Free Fiction Monday: Monuments to the Dead

Free Fiction Monday: Monuments to the Dead

When Mount Rushmore suddenly disappears—no more presidents gracing its face—The American Observer sends Emelia Sunlake to give the California perspective.

Emelia wants to put “a white, middle-class, female California perspective” on the experience. But she soon discovers that everyone—white, black, Native and non-Native—sees this strange phenomenon differently.

Chosen as one of the best stories of 1994, “Monuments to the Dead” shows Kristine Kathryn Rusch at her best.

“Monuments to the Dead” by New York Times bestselling author Kristine Kathryn Rusch, is free on this website for one week only. The story’s also available as an ebook through various online retailers here.

 

Monuments to the Dead

Kristine Kathryn Rusch

 

The free story will be available for one week only. If you missed this one, click on the links above. There’s another free story lurking somewhere around the site. Track the story down, read, and enjoy! 

 

3 responses to “Free Fiction Monday: Monuments to the Dead”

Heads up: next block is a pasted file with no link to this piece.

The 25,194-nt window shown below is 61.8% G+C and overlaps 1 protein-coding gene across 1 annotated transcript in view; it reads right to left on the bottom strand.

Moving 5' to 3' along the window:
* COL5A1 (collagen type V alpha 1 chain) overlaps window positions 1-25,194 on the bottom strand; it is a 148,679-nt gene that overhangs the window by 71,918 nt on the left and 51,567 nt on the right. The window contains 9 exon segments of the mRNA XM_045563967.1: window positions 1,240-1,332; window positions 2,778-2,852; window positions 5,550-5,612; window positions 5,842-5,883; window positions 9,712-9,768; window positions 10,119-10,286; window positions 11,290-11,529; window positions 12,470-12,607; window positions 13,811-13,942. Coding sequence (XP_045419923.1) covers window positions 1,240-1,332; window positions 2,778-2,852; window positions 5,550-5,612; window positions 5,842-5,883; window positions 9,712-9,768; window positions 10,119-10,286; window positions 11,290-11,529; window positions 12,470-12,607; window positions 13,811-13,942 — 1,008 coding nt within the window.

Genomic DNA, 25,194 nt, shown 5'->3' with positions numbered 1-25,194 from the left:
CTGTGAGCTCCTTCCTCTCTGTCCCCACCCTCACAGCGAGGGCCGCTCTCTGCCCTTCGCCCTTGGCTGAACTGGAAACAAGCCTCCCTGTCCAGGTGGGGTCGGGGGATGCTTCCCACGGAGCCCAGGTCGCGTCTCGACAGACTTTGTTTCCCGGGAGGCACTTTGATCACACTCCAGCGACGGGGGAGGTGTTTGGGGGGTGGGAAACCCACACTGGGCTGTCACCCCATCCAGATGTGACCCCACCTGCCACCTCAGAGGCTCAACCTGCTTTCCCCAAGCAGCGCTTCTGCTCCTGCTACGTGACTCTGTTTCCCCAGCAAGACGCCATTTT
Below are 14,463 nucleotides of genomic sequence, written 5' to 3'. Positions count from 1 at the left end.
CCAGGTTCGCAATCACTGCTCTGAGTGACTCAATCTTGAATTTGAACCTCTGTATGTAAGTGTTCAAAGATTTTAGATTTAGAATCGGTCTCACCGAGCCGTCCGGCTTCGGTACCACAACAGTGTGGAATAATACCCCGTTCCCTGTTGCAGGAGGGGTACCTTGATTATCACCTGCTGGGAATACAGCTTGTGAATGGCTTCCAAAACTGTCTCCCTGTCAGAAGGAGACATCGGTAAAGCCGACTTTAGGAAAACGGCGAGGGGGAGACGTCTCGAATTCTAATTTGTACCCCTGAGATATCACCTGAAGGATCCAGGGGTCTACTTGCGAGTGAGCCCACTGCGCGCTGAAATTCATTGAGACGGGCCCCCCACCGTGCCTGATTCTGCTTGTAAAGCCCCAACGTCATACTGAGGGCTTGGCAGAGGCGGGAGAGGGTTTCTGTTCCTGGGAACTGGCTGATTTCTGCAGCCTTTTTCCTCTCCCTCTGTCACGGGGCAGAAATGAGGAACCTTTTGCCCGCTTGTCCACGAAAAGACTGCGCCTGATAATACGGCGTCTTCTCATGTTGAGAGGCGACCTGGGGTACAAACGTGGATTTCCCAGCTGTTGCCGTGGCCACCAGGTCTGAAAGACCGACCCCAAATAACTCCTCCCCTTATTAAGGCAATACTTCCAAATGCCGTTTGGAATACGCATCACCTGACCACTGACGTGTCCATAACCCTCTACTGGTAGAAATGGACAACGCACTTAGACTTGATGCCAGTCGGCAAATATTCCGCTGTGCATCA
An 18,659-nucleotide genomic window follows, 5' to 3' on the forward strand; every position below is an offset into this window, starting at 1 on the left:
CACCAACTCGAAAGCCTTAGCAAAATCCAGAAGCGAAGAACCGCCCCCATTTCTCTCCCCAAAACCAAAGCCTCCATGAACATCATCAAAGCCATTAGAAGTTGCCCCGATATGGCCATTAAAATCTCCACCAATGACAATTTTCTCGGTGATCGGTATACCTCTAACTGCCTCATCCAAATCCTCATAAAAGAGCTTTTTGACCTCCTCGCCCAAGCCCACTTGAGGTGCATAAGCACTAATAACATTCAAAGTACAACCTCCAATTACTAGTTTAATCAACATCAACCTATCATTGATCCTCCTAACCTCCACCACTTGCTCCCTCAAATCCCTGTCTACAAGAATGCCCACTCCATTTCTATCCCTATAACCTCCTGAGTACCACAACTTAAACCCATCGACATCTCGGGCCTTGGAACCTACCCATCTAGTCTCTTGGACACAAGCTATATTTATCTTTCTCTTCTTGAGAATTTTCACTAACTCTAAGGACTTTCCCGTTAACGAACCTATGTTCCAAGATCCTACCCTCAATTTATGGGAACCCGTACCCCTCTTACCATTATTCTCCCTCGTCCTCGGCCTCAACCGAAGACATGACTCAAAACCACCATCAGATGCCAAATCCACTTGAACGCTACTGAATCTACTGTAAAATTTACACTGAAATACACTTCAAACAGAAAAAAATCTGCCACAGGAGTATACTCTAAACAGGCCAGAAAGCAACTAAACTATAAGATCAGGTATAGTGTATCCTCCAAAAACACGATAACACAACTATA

1. Frank says:

    Oddly well timed story given the presidential rally just held there even with, or in spite of, the complaints of the Sioux and other tribal groups protests who at first claimed it was because of the virus and having the rally there would spread it to the local tribe – but later admitted that it was actually because the seven tribes in charge of the area were not consulted for permission to hold the rally which showed them disrespect, as well as because of the still on going dispute over the hills being stolen and their ownership of the land not being legally recognized along with them having been forced to become Americans.

    It was also mentioned that the carved faces should be removed and or made unrecognizable…..so if they could do what was done in the story, they would have certainly done it now for full effect.

  2. Dave Strand says:

    Wonderful story, Kristine, and nice that you had it in your pocket for Trump’s speech yesterday. Still relevant and effective after all these years.

Leave a Reply